In June, a US congressional study warned that Afghanistan could be left in the midst of a "severe economic depression" after the 2014 pullout.

The same study found that roughly 80 percent of the US Agency for International Development's (USAID) funds are spent in troubled Southern and Eastern Afghanistan, but that most of those funds have been poorly spent on short-term stabilization projects instead of longer term development initiatives designed to promote growth.

"The economic sectors linked to the international military presence will clearly lose their importance once the troops have gone. The bigger problem is that the jobs and projects that have been financed by development aid are not enough to promote economic development," Sayfuddin Sayhoon, an economist at the University of Kabul, told Deutsche Welle. He said that the government does not have a clear economic strategy, but relies heavily on foreign aid.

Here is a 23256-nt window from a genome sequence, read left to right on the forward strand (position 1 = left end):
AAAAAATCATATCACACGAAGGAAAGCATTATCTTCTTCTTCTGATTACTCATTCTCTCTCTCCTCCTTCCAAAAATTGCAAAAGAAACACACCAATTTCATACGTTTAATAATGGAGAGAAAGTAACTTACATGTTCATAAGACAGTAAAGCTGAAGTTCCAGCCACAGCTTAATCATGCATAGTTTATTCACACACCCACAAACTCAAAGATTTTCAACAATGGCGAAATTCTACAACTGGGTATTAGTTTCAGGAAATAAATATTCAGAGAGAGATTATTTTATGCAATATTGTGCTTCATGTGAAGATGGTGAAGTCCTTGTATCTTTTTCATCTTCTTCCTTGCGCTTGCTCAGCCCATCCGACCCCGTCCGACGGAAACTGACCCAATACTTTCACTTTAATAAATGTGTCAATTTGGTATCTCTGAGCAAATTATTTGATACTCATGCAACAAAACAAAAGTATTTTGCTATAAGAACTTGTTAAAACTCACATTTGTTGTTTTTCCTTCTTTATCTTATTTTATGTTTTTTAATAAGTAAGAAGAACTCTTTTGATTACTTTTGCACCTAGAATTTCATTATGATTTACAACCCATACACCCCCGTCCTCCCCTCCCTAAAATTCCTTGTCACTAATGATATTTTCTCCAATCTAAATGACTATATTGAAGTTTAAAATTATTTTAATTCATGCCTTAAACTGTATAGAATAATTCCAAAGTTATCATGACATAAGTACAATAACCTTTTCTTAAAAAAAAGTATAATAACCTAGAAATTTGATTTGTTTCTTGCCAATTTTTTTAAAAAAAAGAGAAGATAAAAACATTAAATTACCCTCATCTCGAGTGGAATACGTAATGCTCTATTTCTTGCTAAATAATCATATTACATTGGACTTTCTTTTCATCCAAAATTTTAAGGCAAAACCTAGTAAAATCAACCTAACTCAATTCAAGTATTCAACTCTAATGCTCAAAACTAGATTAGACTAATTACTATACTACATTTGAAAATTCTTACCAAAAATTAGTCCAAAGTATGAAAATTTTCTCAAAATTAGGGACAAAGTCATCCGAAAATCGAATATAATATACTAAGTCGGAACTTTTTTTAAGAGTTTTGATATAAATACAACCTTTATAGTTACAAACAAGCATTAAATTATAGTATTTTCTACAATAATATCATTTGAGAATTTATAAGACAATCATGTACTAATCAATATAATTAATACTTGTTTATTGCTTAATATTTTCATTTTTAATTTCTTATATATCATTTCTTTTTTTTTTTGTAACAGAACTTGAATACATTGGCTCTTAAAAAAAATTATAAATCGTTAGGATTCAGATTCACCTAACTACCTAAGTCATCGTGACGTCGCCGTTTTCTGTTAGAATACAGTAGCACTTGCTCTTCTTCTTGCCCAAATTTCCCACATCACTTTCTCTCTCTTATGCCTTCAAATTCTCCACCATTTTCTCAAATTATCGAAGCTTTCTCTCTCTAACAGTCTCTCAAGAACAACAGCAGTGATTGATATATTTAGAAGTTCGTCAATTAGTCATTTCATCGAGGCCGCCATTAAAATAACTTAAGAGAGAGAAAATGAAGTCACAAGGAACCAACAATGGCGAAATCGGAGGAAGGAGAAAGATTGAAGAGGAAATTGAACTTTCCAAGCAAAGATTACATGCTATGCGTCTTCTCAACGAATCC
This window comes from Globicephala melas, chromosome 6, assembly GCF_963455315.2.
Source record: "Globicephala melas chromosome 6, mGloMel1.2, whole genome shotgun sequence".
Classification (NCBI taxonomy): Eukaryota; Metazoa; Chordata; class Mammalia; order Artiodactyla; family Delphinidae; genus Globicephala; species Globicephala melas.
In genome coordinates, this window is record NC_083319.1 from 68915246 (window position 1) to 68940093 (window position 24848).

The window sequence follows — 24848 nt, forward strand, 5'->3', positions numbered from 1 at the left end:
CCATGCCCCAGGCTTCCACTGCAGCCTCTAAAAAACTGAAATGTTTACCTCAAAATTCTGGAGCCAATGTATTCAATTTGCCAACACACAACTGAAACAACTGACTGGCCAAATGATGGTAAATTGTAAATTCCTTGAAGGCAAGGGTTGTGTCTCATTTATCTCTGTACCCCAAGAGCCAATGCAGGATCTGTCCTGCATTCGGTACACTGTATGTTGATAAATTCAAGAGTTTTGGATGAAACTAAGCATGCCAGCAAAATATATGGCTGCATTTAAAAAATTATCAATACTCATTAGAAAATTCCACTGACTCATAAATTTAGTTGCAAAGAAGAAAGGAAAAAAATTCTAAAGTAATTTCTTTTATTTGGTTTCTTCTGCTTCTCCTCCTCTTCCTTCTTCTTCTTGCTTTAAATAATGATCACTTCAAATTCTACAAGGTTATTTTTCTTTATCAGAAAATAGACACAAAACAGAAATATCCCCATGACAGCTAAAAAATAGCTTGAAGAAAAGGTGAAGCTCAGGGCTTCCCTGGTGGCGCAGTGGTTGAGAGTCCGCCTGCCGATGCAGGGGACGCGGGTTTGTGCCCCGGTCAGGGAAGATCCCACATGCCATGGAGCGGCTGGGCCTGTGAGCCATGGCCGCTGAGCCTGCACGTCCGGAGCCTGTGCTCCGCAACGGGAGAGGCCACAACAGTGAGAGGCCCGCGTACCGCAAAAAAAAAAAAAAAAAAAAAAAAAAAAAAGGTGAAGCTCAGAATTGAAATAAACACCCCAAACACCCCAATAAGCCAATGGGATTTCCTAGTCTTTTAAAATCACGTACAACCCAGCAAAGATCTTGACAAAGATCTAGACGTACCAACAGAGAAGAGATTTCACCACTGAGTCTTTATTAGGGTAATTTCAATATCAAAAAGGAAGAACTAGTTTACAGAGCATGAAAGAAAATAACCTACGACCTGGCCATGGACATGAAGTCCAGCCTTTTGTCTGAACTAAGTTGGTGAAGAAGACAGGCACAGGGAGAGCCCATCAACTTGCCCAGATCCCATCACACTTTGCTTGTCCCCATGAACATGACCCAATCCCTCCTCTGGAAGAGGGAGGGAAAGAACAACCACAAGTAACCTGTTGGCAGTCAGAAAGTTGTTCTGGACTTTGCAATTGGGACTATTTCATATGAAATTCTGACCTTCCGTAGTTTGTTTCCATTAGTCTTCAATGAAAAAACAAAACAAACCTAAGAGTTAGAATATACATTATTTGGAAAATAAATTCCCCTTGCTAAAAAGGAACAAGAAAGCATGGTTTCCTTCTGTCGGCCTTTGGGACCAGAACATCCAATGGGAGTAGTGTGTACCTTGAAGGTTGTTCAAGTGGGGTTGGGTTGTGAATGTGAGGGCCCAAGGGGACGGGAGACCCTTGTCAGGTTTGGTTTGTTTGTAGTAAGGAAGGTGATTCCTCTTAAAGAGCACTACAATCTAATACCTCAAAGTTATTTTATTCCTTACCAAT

Road-construction in Helmand

Aid money is being invested in building roads

A lot of money is also trickling away in corrupt channels. "There is a loosely knit system of political patronage. The biggest economic entrepreneurs are very often linked to political circles in Kabul - and they know how to access international funds", said Ruttig. In Transparency International's 2010 corruption index, Afghanistan is ranked as the third-most corrupt country worldwide. But so far the government of President Hamid Karzai has been reluctant to prosecute corruption.

Ruttig also sees a danger in the tendency to privatize development aid. While governments used to entrust certified institutions with the implementation of aid projects, many donors, especially the US, now rely on private contractors that often do not have the necessary know-how or put the money into their own pockets. In the end, the tax payer can not really know whether the money he spends for the reconstruction of this war-torn state is effective.

"Many countries, including Germany, don't allow for an evaluation of what has been done in their development projects. Maybe this is a sign of a bad conscience, because some of the projects have indeed failed," said Ruttig.

A booming 'drug economy'

Stephan Kinnemann, economist

Has advised Hamid Karzai on economic matters: Stephan Kinnemann